A former judge on a U.S. federal appeals court and California’s highest court vouched on Friday for the character of Donald Trump’s ex-personal lawyer John Eastman during his disciplinary trial in California.
Janice Rogers Brown, who served on the U.S. Court of Appeals for the D.C. Circuit from 2005 to 2017, described Eastman as “very careful and meticulous,” and willing to engage with opposing views.
“I don’t always agree with him, but he always has support for the arguments that he is making,” Brown testified. But she added that she has never worked with Eastman, nor did he ever appear before her as a judge.
Prior to her appointment to the D.C. Circuit by President George W. Bush, Brown was an associate justice on the California Supreme Court.
The State Bar of California is seeking to strip Eastman of his law license, arguing that his efforts to overturn Democrat Joe Biden’s victory over former Republican president Trump during the 2020 presidential election was unsupported by law or precedent and ran contrary to U.S. values.
Brown’s testimony as a character witness for Eastman comes near the tail end of his California State Bar Court disciplinary trial, which has spanned five months.
The court is expected to hear closing arguments from Eastman’s lawyers and prosecutors from the State Bar of California in either late October or early November.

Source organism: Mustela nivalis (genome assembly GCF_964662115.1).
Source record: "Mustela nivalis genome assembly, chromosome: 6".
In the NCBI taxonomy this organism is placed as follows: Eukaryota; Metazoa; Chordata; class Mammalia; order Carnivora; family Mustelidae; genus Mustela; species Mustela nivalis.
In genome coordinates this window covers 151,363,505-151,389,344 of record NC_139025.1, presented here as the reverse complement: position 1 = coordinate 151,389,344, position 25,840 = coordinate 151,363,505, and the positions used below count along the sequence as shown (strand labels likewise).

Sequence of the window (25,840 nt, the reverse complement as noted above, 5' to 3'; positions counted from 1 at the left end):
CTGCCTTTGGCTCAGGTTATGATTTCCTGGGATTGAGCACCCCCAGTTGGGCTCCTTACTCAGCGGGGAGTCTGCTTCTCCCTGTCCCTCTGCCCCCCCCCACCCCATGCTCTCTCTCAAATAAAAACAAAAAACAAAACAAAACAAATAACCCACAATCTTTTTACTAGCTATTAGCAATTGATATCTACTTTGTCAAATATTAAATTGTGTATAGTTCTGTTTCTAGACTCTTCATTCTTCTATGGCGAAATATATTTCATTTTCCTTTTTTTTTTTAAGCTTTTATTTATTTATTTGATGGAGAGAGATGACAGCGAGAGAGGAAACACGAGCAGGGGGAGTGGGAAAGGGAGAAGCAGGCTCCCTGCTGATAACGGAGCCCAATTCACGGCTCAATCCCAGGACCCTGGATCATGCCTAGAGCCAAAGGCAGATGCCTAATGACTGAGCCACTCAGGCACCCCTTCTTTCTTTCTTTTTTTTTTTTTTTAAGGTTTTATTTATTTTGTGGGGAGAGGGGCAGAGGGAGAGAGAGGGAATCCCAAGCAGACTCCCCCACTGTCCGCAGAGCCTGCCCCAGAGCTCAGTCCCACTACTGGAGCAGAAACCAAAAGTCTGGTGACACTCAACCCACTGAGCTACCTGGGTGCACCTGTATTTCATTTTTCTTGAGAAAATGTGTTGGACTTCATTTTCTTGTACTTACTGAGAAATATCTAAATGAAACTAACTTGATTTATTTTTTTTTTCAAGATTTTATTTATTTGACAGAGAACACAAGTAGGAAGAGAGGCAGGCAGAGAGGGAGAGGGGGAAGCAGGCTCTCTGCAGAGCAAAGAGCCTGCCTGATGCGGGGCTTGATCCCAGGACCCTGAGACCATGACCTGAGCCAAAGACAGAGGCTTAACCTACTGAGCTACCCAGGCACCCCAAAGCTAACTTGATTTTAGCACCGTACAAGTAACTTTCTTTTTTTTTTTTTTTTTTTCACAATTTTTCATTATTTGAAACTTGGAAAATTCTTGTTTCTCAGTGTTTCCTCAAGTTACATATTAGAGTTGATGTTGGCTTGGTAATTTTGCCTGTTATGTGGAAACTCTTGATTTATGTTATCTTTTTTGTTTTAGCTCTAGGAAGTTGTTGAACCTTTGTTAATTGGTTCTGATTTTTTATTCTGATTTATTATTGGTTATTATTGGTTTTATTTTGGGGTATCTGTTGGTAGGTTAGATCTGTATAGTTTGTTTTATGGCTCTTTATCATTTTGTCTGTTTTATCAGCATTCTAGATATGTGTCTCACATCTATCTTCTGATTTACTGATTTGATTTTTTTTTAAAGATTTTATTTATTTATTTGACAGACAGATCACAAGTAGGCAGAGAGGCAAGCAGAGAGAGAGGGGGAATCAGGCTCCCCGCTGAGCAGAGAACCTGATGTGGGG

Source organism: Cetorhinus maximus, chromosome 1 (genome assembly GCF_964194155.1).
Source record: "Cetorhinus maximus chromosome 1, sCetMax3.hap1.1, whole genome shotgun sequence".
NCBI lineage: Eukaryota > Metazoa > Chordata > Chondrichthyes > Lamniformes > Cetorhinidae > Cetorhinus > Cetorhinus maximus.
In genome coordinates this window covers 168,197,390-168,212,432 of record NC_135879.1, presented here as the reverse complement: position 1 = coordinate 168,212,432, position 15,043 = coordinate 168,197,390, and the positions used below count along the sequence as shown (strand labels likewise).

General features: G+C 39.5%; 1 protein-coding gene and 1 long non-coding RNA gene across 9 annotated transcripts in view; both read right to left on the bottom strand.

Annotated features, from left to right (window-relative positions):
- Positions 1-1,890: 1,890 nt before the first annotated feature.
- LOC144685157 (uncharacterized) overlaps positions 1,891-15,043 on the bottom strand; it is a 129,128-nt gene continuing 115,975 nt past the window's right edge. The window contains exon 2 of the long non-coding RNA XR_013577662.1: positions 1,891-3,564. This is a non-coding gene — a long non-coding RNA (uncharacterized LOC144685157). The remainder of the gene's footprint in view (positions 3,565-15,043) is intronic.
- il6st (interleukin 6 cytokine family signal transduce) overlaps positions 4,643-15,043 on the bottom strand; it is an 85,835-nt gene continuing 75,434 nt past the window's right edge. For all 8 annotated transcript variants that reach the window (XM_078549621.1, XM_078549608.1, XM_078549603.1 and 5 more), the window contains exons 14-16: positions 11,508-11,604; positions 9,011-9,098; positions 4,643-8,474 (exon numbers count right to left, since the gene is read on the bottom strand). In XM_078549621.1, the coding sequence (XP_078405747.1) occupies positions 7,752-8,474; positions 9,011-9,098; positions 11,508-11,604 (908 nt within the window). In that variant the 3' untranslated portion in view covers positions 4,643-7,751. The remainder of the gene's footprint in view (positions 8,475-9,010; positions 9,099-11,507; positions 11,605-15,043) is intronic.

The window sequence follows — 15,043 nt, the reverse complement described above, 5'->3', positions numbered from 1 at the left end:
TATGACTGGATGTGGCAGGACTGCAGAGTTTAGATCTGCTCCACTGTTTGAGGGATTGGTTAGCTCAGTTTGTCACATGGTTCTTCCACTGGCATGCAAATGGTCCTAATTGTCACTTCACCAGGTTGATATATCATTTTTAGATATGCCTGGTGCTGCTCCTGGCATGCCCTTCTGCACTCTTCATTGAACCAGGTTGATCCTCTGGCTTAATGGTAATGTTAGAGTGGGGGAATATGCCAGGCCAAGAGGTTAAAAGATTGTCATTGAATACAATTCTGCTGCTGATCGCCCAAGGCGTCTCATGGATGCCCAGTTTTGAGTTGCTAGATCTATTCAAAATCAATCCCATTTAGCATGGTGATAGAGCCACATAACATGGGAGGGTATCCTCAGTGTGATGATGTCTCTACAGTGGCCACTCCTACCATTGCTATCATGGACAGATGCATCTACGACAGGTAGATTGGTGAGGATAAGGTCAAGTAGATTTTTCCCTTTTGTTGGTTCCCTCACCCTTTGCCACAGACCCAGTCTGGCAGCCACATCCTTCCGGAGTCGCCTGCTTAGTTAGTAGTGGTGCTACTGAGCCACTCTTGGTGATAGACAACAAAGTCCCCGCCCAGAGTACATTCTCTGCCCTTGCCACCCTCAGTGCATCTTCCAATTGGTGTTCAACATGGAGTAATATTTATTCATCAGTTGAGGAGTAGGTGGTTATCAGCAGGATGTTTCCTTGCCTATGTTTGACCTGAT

Eastman, a former law professor at Chapman University in California, drafted legal memos suggesting then-Vice President Mike Pence could refuse to accept electoral votes for Biden from several swing states when Congress convened to certify the 2020 vote count. Pence rebuffed his arguments, saying he did not have legal authority.
Throughout the trial, Eastman has continually defended his actions, arguing that his legal theories were viable and advanced in good faith.
Eastman had previously tried to tap Brown as an expert witness who would argue that the state bar’s charges against him were unprecedented. However, Judge Yvette Roland of the California State Bar Court rejected Eastman’s bid in May.
Brown, now a lecturer at the University of California at Berkeley School of Law, was instead called by Eastman’s legal team as one of a handful of character witness.
Eastman is separately one of 18 Trump allies who were criminally charged in August along with the former president with violating racketeering and other laws in their efforts to challenge the 2020 election results in Georgia.
Two other lawyers who were charged alongside Eastman — Kenneth Chesebro and Sidney Powell — both pleaded guilty to criminal charges in Fulton County this week.